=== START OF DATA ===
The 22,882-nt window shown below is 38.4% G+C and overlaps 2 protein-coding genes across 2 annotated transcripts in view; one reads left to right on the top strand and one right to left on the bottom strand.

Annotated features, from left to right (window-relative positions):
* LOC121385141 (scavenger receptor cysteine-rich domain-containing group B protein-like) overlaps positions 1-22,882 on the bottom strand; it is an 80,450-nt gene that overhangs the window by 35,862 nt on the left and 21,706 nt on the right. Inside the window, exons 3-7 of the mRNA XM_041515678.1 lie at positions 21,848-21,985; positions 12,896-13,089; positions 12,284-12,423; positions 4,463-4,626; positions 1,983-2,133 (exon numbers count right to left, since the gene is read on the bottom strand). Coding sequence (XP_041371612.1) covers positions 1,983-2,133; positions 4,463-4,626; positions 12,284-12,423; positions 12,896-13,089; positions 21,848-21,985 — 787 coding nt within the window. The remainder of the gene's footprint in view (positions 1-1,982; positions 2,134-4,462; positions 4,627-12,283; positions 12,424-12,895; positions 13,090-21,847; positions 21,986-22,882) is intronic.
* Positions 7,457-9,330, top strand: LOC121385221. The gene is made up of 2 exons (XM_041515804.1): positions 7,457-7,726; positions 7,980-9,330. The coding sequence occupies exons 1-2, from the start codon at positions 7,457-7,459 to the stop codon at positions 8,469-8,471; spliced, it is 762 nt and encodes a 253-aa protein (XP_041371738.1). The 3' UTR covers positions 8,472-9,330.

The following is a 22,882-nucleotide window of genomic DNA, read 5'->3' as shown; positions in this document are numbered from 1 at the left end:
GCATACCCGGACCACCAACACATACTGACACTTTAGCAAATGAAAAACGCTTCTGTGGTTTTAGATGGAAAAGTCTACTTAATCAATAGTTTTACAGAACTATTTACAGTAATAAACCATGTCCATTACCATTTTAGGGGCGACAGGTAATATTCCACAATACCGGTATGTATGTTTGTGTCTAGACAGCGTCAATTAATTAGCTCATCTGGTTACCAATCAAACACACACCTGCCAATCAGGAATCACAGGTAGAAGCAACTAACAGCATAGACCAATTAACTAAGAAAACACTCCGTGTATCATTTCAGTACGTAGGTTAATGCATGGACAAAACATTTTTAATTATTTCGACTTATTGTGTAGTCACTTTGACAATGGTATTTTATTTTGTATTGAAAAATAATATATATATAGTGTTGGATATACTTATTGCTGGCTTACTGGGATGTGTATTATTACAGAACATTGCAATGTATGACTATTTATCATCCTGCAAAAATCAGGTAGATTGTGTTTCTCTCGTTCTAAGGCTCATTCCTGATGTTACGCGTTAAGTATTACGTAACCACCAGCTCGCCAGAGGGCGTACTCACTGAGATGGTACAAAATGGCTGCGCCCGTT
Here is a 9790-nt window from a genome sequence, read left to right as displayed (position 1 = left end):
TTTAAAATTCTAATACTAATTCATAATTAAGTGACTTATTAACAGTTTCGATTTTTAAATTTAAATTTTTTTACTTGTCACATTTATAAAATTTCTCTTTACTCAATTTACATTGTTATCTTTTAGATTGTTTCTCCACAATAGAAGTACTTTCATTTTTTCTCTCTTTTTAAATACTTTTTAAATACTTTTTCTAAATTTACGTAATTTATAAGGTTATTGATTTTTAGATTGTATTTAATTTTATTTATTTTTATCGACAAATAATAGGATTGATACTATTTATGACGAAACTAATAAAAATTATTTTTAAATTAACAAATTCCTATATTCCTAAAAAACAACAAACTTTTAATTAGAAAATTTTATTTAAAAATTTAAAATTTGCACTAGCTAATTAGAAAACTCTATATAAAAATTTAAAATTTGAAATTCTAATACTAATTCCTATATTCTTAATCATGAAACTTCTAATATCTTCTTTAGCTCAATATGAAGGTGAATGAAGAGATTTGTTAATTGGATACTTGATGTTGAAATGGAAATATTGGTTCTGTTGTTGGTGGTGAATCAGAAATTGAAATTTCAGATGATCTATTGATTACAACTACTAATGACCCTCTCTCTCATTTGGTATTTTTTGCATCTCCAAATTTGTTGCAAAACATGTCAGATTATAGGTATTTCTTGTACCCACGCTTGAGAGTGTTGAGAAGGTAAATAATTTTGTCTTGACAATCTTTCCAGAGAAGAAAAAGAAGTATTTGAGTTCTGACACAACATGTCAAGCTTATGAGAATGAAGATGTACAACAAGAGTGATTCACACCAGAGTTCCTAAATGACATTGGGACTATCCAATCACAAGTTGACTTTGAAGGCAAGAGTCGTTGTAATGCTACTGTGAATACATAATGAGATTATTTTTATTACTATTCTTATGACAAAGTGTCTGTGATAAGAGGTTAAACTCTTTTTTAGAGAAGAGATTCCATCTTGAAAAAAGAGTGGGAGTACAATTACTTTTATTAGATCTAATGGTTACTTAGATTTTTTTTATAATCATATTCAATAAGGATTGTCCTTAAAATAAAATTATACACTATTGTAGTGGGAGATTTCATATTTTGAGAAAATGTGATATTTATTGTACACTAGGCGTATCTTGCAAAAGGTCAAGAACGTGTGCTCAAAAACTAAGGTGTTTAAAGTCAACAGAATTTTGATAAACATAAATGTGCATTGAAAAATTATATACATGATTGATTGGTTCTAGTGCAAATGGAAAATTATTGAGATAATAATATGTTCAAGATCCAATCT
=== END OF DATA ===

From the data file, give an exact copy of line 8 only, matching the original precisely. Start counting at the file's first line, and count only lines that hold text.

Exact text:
TTTAAAATTCTAATACTAATTCATAATTAAGTGACTTATTAACAGTTTCGATTTTTAAATTTAAATTTTTTTACTTGTCACATTTATAAAATTTCTCTTTACTCAATTTACATTGTTATCTTTTAGATTGTTTCTCCACAATAGAAGTACTTTCATTTTTTCTCTCTTTTTAAATACTTTTTAAATACTTTTTCTAAATTTACGTAATTTATAAGGTTATTGATTTTTAGATTGTATTTAATTTTATTTATTTTTATCGACAAATAATAGGATTGATACTATTTATGACGAAACTAATAAAAATTATTTTTAAATTAACAAATTCCTATATTCCTAAAAAACAACAAACTTTTAATTAGAAAATTTTATTTAAAAATTTAAAATTTGCACTAGCTAATTAGAAAACTCTATATAAAAATTTAAAATTTGAAATTCTAATACTAATTCCTATATTCTTAATCATGAAACTTCTAATATCTTCTTTAGCTCAATATGAAGGTGAATGAAGAGATTTGTTAATTGGATACTTGATGTTGAAATGGAAATATTGGTTCTGTTGTTGGTGGTGAATCAGAAATTGAAATTTCAGATGATCTATTGATTACAACTACTAATGACCCTCTCTCTCATTTGGTATTTTTTGCATCTCCAAATTTGTTGCAAAACATGTCAGATTATAGGTATTTCTTGTACCCACGCTTGAGAGTGTTGAGAAGGTAAATAATTTTGTCTTGACAATCTTTCCAGAGAAGAAAAAGAAGTATTTGAGTTCTGACACAACATGTCAAGCTTATGAGAATGAAGATGTACAACAAGAGTGATTCACACCAGAGTTCCTAAATGACATTGGGACTATCCAATCACAAGTTGACTTTGAAGGCAAGAGTCGTTGTAATGCTACTGTGAATACATAATGAGATTATTTTTATTACTATTCTTATGACAAAGTGTCTGTGATAAGAGGTTAAACTCTTTTTTAGAGAAGAGATTCCATCTTGAAAAAAGAGTGGGAGTACAATTACTTTTATTAGATCTAATGGTTACTTAGATTTTTTTTATAATCATATTCAATAAGGATTGTCCTTAAAATAAAATTATACACTATTGTAGTGGGAGATTTCATATTTTGAGAAAATGTGATATTTATTGTACACTAGGCGTATCTTGCAAAAGGTCAAGAACGTGTGCTCAAAAACTAAGGTGTTTAAAGTCAACAGAATTTTGATAAACATAAATGTGCATTGAAAAATTATATACATGATTGATTGGTTCTAGTGCAAATGGAAAATTATTGAGATAATAATATGTTCAAGATCCAATCT